The Board of Directors of the Seoul Foreign Correspondents’ Club has decided to issue the following statement after deliberation and discussion.
Statement of the SFCC Board of Directors regarding the amendment to the Press Arbitration Act
August 20, 2021
The Board of Directors of the Seoul Foreign Correspondents’ Club (SFCC) expresses its deep concerns over the move to pass the amendment to the Press Arbitration Act at the National Assembly, which could seriously restrict the freedom of the press.
While the SFCC understands the need for a system to relieve the damage caused by fake news, we are concerned that this bill could result in a penny-wise and pound-foolish situation of undermining the basic rights of a democratic society.
In this regard, the SFCC Board of Directors supports the position of the Journalists Association of Korea and other local media organizations that ‘society needs to create a balanced alternative in a calm manner that would strengthen a system to relieve damage inflicted by the media on citizens and would guarantee freedom and responsibility of the press’.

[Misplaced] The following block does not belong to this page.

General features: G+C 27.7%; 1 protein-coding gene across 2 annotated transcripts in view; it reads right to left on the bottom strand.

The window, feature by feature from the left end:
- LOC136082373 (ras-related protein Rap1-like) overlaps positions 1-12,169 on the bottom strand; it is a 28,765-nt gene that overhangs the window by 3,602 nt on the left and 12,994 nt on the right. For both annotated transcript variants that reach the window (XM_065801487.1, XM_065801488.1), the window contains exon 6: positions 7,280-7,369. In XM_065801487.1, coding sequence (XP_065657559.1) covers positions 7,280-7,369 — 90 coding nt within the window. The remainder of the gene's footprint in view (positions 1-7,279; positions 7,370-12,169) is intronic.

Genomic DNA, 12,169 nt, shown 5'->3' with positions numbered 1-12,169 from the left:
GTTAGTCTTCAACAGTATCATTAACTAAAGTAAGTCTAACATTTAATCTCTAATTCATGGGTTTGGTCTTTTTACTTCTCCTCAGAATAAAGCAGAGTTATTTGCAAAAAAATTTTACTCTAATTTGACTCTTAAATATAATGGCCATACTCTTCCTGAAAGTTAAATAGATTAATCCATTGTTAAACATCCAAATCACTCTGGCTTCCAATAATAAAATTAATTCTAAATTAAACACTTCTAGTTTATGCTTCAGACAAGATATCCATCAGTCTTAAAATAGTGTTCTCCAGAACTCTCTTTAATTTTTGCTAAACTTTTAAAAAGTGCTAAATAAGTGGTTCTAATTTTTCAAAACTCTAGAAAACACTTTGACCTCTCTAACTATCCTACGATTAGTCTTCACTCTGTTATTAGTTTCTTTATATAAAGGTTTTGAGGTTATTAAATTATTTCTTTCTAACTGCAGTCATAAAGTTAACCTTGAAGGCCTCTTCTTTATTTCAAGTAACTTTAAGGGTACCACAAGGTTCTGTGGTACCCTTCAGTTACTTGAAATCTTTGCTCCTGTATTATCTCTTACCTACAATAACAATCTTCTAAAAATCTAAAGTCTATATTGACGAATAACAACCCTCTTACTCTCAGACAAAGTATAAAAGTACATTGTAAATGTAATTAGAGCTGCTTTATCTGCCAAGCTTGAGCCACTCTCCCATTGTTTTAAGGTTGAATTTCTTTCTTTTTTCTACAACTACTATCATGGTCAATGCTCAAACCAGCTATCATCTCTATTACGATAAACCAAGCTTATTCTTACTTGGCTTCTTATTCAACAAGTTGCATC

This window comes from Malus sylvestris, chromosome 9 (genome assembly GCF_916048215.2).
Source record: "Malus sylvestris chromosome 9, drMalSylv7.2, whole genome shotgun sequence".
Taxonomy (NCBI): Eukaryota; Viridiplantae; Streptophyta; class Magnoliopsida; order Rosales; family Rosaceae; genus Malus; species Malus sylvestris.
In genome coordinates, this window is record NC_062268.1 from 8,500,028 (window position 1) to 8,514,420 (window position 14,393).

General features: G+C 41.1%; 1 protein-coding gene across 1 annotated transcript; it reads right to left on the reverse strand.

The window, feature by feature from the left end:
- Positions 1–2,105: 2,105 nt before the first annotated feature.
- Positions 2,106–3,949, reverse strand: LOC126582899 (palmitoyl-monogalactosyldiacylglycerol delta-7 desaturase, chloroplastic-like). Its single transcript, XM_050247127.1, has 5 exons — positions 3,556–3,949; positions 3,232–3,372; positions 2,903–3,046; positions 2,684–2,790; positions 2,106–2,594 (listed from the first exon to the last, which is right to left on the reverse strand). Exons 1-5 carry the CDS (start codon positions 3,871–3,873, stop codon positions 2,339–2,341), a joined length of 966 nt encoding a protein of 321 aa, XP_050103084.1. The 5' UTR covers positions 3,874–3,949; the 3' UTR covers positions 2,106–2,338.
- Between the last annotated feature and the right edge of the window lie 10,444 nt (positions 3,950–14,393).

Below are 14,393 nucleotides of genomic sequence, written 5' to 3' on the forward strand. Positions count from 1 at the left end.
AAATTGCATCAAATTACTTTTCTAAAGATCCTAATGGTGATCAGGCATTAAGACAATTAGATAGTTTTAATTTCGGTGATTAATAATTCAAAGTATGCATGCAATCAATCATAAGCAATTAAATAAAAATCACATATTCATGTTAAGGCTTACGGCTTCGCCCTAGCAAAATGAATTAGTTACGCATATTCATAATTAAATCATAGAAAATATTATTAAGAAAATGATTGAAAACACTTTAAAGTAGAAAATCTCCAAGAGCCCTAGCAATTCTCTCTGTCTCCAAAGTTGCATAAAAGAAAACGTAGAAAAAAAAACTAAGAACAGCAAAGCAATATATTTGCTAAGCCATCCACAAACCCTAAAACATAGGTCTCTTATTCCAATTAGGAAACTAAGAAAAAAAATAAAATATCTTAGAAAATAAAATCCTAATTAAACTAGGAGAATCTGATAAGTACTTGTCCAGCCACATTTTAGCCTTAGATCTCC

Besides the pending amendment to the Press Arbitration Act, some foreign media journalists based in South Korea have also had concerns about some aspects of South Korea's defamation laws, which have few parallels among major developed countries around the world. In South Korea, defamation can result in not only civil liability but also criminal punishment, and defamation can be established even if the facts described are true.
With the simultaneous achievement of democratization and industrialization, foreign media interest in South Korea has increased. The SFCC, which started with nine members 65 years ago, has grown to about 300 foreign correspondent members. Recently, an increasing number of foreign media outlets have moved their East Asian media hub to Seoul. Many of them noted the peaceful change of power through the candlelight protests, and the country’s improved media environment and awareness.
The move to revise the Press Arbitration Act puts at risk the international image and free press environment that South Korea has built up over a long period of time, as it has demonstrated the fact that those in power could affect the newsgathering environment, for both domestic and foreign media.
The SFCC Board of Directors calls on the National Assembly to listen to the voices of various members of society with deliberation, as the Korean proverb says, “knock on a bridge before crossing it even if it is made of stone,” rather than proceeding with the bill at the lightning speed.
Seoul Foreign Correspondents' Club Board of Directors